Using intrinsic functions (built-in functions)
Some high-level programming languages have built-in functions that you can reference in your program as if they were variables that have defined attributes and a predetermined value. In COBOL, these functions are called intrinsic functions. They provide capabilities for manipulating strings and numbers.
Because the value of an intrinsic function is derived
automatically at the time of reference, you do not need to define
functions in the
DATA DIVISION. Define only the nonliteral
data items that you use as arguments. Figurative constants are not
allowed as arguments.
A function-identifier is
the combination of the COBOL reserved word
by a function name (such as
Max), followed by any
arguments to be used in the evaluation of the function (such as
(Optionally, the reserved word
FUNCTION may be omitted
if the function name is referenced in the
For example, the groups of highlighted words below are function-identifiers:
Unstring Function Upper-case(Name) Delimited By Space
Into Fname Lname
Compute A = 1 + Function Log10(x)
Compute M = Function Max(x y z)
A function-identifier represents both the invocation
of the function and the data value returned by the function. Because
it actually represents a data item, you can use a function-identifier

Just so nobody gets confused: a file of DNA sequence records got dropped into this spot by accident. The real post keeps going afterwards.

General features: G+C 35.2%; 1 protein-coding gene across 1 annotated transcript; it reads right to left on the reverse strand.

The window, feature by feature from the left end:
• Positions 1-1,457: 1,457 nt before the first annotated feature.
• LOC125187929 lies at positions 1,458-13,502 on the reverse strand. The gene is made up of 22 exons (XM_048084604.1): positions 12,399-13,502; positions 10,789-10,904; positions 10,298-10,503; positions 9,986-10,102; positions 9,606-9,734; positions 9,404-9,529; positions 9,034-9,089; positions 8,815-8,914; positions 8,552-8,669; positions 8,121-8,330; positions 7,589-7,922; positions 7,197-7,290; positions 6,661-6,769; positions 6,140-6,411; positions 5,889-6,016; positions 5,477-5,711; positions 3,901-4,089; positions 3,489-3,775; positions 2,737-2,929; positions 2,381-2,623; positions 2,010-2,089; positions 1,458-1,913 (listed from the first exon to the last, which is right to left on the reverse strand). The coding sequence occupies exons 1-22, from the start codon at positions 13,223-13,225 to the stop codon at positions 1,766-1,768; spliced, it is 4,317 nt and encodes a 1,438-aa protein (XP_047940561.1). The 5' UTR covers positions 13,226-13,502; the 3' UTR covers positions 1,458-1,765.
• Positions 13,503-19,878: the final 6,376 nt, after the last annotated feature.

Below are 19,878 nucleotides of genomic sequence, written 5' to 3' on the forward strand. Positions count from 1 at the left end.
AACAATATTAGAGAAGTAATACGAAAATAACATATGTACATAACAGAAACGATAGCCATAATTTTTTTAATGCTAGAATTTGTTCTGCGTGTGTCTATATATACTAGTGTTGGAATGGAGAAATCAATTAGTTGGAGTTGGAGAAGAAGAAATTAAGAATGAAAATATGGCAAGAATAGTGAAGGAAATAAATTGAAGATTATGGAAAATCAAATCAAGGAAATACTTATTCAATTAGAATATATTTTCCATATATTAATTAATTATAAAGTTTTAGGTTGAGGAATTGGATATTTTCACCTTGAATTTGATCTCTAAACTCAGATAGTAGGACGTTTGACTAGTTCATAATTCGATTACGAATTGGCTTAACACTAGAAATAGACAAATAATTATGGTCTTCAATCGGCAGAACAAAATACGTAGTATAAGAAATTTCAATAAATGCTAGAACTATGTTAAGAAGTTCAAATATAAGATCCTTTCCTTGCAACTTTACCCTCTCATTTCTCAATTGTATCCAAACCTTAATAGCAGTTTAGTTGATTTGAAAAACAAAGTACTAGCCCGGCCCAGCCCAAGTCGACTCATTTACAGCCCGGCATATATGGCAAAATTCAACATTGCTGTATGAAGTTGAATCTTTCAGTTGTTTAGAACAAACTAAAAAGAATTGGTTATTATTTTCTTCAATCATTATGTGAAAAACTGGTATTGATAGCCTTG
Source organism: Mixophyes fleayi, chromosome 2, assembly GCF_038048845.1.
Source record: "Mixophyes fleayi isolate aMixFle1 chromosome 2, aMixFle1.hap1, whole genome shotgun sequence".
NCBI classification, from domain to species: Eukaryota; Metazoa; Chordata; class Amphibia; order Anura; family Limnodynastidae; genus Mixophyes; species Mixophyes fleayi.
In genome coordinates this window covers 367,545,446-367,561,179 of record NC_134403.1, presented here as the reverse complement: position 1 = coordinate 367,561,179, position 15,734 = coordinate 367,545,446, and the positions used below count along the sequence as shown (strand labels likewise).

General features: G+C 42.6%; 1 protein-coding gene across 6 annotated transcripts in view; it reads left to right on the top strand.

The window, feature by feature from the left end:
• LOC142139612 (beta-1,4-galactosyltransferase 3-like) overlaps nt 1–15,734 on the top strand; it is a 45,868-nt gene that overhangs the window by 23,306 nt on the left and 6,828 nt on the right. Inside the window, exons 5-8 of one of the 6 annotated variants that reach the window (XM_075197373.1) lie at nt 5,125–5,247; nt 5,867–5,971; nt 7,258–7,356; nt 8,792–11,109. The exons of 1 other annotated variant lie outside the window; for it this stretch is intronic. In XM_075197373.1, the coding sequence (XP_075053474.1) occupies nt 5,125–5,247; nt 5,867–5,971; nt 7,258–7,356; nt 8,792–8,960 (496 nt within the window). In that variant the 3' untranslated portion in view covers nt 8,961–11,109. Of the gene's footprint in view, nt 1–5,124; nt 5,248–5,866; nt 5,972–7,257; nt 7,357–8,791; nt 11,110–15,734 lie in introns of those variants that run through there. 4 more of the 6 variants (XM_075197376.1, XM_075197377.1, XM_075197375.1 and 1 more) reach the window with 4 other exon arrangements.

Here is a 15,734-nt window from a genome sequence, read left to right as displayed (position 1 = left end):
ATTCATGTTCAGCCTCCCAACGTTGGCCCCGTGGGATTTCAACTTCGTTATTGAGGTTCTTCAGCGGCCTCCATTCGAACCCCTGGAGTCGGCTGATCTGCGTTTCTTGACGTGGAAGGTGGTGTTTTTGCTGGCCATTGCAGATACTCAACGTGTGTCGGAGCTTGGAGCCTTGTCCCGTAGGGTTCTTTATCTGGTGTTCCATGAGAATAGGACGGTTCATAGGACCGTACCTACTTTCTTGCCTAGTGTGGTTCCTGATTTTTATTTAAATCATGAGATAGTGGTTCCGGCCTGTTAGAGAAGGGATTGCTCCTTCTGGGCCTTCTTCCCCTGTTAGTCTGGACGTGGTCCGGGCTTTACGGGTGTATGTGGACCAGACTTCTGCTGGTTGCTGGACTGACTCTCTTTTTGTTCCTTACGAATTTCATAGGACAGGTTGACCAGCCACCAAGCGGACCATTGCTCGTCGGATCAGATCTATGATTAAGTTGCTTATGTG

in most places in the
PROCEDURE DIVISION where a
data item that has the attributes of the returned value can be used. You can also use a function-identifier
ENVIRONMENT DIVISION within the REPOSITORY
The COBOL word
a reserved word, but the function-names are not reserved. You can
use them in other contexts, such as for the name of a data item. For
example, you could use
Sqrt to invoke an intrinsic
function and to name a data item in your program:
01 x Pic 99 value 2.
01 y Pic 99 value 4.
01 z Pic 99 value 0.
01 Sqrt Pic 99 value 0.
. . .
Compute Sqrt = 16 ** .5
Compute z = x + Function Sqrt(y)
. . .
A function-identifier represents a value that is of one of these types: alphanumeric, national, numeric, or integer. You can include a substring specification (reference modifier) in a function-identifier for alphanumeric or national functions. Numeric intrinsic functions are further classified according to the type of numbers they return.
return either type of value depending on the type of arguments you
can reference other functions as arguments provided that the results
of the nested functions meet the requirements for the arguments of
the outer function. For example,
Function Sqrt(5) returns
a numeric value. Thus, the three arguments to the
below are all numeric, which is an allowable argument type for this
Compute x = Function Max((Function Sqrt(5)) 2.5 3.5)
Processing table items using intrinsic functions
Converting data items (intrinsic functions)
Evaluating data items (intrinsic functions)
REPOSITORY paragraph (Enterprise COBOL for z/OS® Language Reference）